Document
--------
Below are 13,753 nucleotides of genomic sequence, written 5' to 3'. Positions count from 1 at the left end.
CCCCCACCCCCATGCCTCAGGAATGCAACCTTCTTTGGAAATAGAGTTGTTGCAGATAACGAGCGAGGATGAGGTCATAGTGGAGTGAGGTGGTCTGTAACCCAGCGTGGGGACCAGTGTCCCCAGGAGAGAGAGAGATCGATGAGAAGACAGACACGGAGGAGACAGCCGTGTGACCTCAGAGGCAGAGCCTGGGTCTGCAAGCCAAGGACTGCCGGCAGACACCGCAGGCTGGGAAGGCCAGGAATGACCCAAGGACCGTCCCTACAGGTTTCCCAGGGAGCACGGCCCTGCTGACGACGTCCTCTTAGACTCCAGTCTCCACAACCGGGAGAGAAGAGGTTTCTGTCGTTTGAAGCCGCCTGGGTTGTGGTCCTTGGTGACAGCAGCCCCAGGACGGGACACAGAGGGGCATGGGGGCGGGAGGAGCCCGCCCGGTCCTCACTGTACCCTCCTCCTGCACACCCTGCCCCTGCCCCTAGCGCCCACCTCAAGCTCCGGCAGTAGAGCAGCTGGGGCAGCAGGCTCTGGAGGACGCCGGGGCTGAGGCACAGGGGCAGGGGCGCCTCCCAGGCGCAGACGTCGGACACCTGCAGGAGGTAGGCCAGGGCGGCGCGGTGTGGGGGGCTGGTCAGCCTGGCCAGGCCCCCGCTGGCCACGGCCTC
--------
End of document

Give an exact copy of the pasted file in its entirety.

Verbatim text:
Below are 13,753 nucleotides of genomic sequence, written 5' to 3'. Positions count from 1 at the left end.
CCCCCACCCCCATGCCTCAGGAATGCAACCTTCTTTGGAAATAGAGTTGTTGCAGATAACGAGCGAGGATGAGGTCATAGTGGAGTGAGGTGGTCTGTAACCCAGCGTGGGGACCAGTGTCCCCAGGAGAGAGAGAGATCGATGAGAAGACAGACACGGAGGAGACAGCCGTGTGACCTCAGAGGCAGAGCCTGGGTCTGCAAGCCAAGGACTGCCGGCAGACACCGCAGGCTGGGAAGGCCAGGAATGACCCAAGGACCGTCCCTACAGGTTTCCCAGGGAGCACGGCCCTGCTGACGACGTCCTCTTAGACTCCAGTCTCCACAACCGGGAGAGAAGAGGTTTCTGTCGTTTGAAGCCGCCTGGGTTGTGGTCCTTGGTGACAGCAGCCCCAGGACGGGACACAGAGGGGCATGGGGGCGGGAGGAGCCCGCCCGGTCCTCACTGTACCCTCCTCCTGCACACCCTGCCCCTGCCCCTAGCGCCCACCTCAAGCTCCGGCAGTAGAGCAGCTGGGGCAGCAGGCTCTGGAGGACGCCGGGGCTGAGGCACAGGGGCAGGGGCGCCTCCCAGGCGCAGACGTCGGACACCTGCAGGAGGTAGGCCAGGGCGGCGCGGTGTGGGGGGCTGGTCAGCCTGGCCAGGCCCCCGCTGGCCACGGCCTC